to have at vantage


From The Collaborative International Dictionary of English v.0.48:

Vantage \Van"tage\ (v[.a]n"t[asl]j; 48), n. [Aphetic form of OE.
   avantage, fr. F. avantage. See Advantage.]
   1. Superior or more favorable situation or opportunity; gain;
      profit; advantage. [R.]
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            O happy vantage of a kneeling knee!   --Shak.
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   2. A position offering a superior view of a scene or
      situation; -- used literally and figuratively; as, from
      the vantage of hindsight; also called vantage point.
      [PJC]

   3. (Tennis) The first point scored after deuce; advantage[5].
      [Brit.]
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   Note: When the server wins this point, it is called vantage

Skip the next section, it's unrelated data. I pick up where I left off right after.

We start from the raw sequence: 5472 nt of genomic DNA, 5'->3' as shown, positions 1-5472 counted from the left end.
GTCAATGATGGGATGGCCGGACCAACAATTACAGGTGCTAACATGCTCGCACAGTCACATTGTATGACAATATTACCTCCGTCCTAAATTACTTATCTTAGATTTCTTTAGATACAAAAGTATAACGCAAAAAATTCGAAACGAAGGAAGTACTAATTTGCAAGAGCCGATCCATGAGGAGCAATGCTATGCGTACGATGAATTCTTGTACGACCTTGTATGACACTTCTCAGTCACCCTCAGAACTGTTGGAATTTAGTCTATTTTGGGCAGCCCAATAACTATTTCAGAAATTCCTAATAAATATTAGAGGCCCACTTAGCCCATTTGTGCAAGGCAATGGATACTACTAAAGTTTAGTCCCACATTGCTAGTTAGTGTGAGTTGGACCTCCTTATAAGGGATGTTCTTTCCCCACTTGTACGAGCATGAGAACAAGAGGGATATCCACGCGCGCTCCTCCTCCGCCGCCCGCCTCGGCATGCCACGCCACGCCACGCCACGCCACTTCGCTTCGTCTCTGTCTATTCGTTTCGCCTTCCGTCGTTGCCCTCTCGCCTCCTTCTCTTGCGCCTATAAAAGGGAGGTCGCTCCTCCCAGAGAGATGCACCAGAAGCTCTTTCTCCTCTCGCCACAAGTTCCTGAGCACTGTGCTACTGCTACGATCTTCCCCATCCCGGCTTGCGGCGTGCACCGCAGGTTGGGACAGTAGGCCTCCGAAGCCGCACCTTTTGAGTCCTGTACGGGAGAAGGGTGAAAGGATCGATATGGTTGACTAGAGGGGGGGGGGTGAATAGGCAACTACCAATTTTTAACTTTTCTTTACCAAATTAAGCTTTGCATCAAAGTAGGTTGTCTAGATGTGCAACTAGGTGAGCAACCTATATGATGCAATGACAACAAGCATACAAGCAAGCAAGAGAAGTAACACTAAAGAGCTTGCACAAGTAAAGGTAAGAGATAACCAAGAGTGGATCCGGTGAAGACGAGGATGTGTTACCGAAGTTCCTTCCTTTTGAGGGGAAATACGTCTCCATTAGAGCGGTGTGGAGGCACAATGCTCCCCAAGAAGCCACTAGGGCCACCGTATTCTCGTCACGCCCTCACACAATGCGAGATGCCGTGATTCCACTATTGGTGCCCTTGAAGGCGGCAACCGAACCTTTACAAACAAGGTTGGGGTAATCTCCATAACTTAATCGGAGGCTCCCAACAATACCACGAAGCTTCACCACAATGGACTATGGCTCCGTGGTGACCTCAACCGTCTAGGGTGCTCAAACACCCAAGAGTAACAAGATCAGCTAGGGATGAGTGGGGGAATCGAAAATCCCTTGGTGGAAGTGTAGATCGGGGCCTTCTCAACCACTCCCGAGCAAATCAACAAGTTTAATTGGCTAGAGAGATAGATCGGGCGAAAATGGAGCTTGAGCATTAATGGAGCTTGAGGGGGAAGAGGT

in; when the receiver, or striker out, wins, it is
         called vantage out.
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   To have at vantage, to have the advantage of; to be in a
      more favorable condition than. "He had them at vantage,
      being tired and harassed with a long march." --Bacon.

   Vantage ground, superiority of state or place; the place or
      condition which gives one an advantage over another. "The
      vantage ground of truth." --Bacon.
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            It is these things that give him his actual
            standing, and it is from this vantage ground that he
            looks around him.                     --I. Taylor.
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